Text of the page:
AFC preseason player grades, Week 2: Johnny Manziel flashes

Wins and losses don't count in the NFL preseason -- but individual performances sure do. After each week's slate of preseason action, Bucky Brooks will shine the spotlight on one notable player from each team in the league, grading that player's performance and providing a snapshot of how he's doing in this critical dress-rehearsal phase of the 2015 campaign. The performance grading scale is as follows:

A: Masterful
B: Strong
C: Acceptable
D: Marginal
F: Unacceptable


Buffalo Bills: Tyrod Taylor, QB


Strengths: Taylor continues to impress evaluators with his athleticism and improvisational skills. He is an electric dual-threat playmaker with an uncanny knack for escaping pressure in the pocket, as evidenced by his nifty 10-yard scramble in the first quarter on Thursday. Most importantly, Taylor is a fairly accurate passer capable of delivering dimes from the pocket or on the move. After completing seven of his 10 passes for 65 yards against the Browns' starters, he is starting to show scouts he is more than just a "run-around" quarterback.

Weaknesses: Taylor's inexperience as a starter is reflected in some of his game-management gaffes. He took a costly sack on third down at the end of the Bills' first drive, forcing a long field-goal attempt (Dan Carpenter missed from 46 yards). With the Bills intent on playing a conservative style (ground game and defense), Taylor can't mismanage scoring chances.

What he needs to work on: Taylor must continue to show Rex Ryan that he has the management and leadership skills to be a starter. He certainly dazzles with his playmaking skills, but how well he manages critical situations ultimately will determine if the Bills can win under his direction.

Miami Dolphins: Damien Williams, RB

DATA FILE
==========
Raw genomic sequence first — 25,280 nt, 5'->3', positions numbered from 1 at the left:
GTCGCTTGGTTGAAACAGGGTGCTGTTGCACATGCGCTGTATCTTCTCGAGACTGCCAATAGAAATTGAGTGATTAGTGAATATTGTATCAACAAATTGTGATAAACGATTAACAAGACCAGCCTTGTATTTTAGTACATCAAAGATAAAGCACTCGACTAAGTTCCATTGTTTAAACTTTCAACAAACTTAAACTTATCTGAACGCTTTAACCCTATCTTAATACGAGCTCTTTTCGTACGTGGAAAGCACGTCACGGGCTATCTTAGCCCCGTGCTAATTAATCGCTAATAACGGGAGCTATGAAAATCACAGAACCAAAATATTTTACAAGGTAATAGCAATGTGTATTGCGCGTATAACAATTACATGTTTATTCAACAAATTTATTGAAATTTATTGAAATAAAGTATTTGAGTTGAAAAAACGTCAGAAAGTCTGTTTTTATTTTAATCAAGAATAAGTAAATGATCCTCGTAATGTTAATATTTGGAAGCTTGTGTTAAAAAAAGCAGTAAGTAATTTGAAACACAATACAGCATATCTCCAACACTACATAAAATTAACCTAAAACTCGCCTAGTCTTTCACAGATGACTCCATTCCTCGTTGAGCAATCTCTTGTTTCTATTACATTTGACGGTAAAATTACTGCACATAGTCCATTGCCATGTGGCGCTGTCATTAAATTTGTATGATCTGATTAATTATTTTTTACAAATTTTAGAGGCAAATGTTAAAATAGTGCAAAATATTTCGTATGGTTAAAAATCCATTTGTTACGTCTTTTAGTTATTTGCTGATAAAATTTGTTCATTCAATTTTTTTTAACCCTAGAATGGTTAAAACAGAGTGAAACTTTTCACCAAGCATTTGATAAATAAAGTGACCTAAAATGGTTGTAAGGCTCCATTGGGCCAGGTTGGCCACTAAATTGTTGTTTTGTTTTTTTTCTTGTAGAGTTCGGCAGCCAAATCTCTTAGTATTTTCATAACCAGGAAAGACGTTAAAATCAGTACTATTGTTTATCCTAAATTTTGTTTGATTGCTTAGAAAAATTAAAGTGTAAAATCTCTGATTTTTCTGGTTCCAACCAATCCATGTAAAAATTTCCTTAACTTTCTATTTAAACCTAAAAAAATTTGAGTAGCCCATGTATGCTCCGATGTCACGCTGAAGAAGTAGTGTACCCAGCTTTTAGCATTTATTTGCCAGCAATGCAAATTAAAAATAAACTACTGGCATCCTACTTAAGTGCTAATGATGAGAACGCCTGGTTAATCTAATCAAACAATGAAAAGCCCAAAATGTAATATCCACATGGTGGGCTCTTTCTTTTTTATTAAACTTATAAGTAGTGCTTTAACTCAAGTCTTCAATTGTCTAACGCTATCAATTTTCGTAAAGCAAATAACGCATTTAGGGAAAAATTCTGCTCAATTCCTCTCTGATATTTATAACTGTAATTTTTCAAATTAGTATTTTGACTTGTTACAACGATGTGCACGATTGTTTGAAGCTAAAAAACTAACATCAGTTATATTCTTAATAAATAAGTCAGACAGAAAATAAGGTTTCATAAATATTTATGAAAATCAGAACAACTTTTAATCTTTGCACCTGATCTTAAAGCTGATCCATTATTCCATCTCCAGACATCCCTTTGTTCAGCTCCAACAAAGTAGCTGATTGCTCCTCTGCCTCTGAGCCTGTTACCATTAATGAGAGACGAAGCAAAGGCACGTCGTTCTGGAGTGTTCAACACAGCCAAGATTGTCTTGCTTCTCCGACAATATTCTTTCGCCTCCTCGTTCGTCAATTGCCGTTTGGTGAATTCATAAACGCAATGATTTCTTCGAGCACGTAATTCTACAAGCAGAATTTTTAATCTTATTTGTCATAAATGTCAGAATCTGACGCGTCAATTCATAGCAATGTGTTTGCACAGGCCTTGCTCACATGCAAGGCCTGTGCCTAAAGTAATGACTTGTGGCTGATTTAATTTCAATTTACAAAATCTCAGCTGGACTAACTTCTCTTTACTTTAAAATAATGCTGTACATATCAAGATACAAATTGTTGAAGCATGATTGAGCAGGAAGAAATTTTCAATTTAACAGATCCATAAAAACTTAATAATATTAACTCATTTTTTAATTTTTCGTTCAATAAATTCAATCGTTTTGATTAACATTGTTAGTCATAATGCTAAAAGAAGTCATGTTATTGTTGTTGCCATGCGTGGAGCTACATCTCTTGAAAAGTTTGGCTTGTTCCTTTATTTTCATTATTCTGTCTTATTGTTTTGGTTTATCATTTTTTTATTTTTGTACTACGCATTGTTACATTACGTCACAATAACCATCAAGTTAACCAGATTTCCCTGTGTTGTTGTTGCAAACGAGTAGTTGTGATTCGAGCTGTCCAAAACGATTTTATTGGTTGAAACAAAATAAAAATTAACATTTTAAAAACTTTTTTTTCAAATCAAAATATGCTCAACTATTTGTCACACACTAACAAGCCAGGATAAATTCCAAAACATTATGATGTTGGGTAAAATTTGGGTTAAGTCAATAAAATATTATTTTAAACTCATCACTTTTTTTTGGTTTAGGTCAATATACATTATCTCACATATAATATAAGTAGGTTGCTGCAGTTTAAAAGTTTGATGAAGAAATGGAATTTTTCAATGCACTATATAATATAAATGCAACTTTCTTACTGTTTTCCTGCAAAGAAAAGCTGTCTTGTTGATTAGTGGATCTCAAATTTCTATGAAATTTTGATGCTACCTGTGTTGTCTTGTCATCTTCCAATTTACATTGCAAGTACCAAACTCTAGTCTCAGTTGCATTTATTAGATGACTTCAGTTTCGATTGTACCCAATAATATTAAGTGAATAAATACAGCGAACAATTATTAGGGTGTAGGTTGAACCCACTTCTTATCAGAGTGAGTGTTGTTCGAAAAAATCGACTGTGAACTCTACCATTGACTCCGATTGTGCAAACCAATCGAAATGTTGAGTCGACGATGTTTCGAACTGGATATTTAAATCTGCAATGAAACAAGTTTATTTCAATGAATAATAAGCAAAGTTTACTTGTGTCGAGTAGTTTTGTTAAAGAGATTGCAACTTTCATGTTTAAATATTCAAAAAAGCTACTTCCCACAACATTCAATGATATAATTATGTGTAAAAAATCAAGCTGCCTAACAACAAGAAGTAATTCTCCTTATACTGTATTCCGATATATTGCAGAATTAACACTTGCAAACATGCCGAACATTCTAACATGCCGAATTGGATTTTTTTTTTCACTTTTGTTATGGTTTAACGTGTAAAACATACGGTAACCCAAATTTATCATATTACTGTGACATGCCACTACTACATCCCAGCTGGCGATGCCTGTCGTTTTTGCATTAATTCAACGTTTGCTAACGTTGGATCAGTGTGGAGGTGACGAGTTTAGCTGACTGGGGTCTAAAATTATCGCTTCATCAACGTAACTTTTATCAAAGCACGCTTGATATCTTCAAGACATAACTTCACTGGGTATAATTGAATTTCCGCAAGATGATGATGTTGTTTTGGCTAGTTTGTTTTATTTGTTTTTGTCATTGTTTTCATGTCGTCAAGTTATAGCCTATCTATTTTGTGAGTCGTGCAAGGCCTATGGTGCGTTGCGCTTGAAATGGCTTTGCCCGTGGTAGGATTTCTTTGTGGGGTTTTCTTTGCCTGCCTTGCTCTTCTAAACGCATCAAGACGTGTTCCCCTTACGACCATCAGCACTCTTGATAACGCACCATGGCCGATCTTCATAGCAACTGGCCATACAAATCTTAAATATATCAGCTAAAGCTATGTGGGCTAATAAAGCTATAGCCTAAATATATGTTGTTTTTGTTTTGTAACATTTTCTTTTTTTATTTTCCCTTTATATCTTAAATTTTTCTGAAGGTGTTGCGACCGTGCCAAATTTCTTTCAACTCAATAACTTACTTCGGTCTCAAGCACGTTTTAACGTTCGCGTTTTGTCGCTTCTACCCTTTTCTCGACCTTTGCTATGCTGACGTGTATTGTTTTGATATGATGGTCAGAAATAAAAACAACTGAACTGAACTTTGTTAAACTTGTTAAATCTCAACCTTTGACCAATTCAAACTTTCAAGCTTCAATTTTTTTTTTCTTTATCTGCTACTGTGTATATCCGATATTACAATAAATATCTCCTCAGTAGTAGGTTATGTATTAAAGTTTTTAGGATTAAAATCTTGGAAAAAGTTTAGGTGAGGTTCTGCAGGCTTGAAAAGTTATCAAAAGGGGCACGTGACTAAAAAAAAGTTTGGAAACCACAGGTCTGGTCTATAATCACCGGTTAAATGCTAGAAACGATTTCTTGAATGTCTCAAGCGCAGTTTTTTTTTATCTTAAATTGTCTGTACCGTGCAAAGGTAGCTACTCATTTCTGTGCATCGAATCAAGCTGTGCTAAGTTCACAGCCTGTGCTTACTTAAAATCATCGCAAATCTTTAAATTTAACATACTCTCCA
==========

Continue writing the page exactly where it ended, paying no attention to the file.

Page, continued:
Strengths: Williams is a versatile back with a sneaky combination of quickness, balance and body control. He is fast enough to work the edges, but also excels on inside runs, as evidenced by his nifty touchdown run against the Panthers on Saturday. Additionally, he catches the ball out of the backfield (see: Williams' TD reception), which makes him a threat on passing downs.

Weaknesses: This second-year man, who went undrafted in 2014, has worked his way up the depth chart by displaying explosiveness and versatility. However, he needs to be consistent and continue to manage his ball security. Although his effort Saturday on a near-miss touchdown is commendable, fumbling in the scoring zone would obviously be costly in a regular-season game.

What he needs to work on: Williams needs to finish the preseason strong after opening eyes with his superb performance at Carolina. He will get extended action in the coming weeks and needs to post solid production to convince the Dolphins' staff that he can handle the backup duties behind Lamar Miller. If he can continue to dazzle as a runner/receiver, Williams could earn the job and become a contributor to Miami's up-tempo offense.

New England Patriots: Chris Harper, WR


Strengths: It's uncommon for an undrafted rookie to come in and immediately crack the rotation, but that could be the case for Harper, based on his impressive route-running skills and strong hands. He not only shows excellent patience and savvy at the top of his routes, but Harper has a keen understanding of timing -- the young man just knows when he needs to get open within the route progression. Additionally, Harper shows impressive running skills and could make contributions as an emergency punt/kick returner.

Weaknesses: Harper has been the Patriots' best receiver during the preseason, but he lacks the speed to be a home-run hitter on the outside. Although he is a nice fit in the Patriots' quick-rhythm offense, the fact that he doesn't stretch the field as a vertical playmaker prevents him from separating from a competitive group of receivers fighting for a final roster spot.

What he needs to work on: Harper has shown up in each of the Patriots' first two preseason games, but he needs to make an impression in Week 3 to solidify a spot in the rotation. The third preseason game is considered a dress rehearsal; Harper can open the eyes of the coaching staff by making plays against the opponent's first-string defense in a regular-season-like contest.

New York Jets: Leonard Williams, DT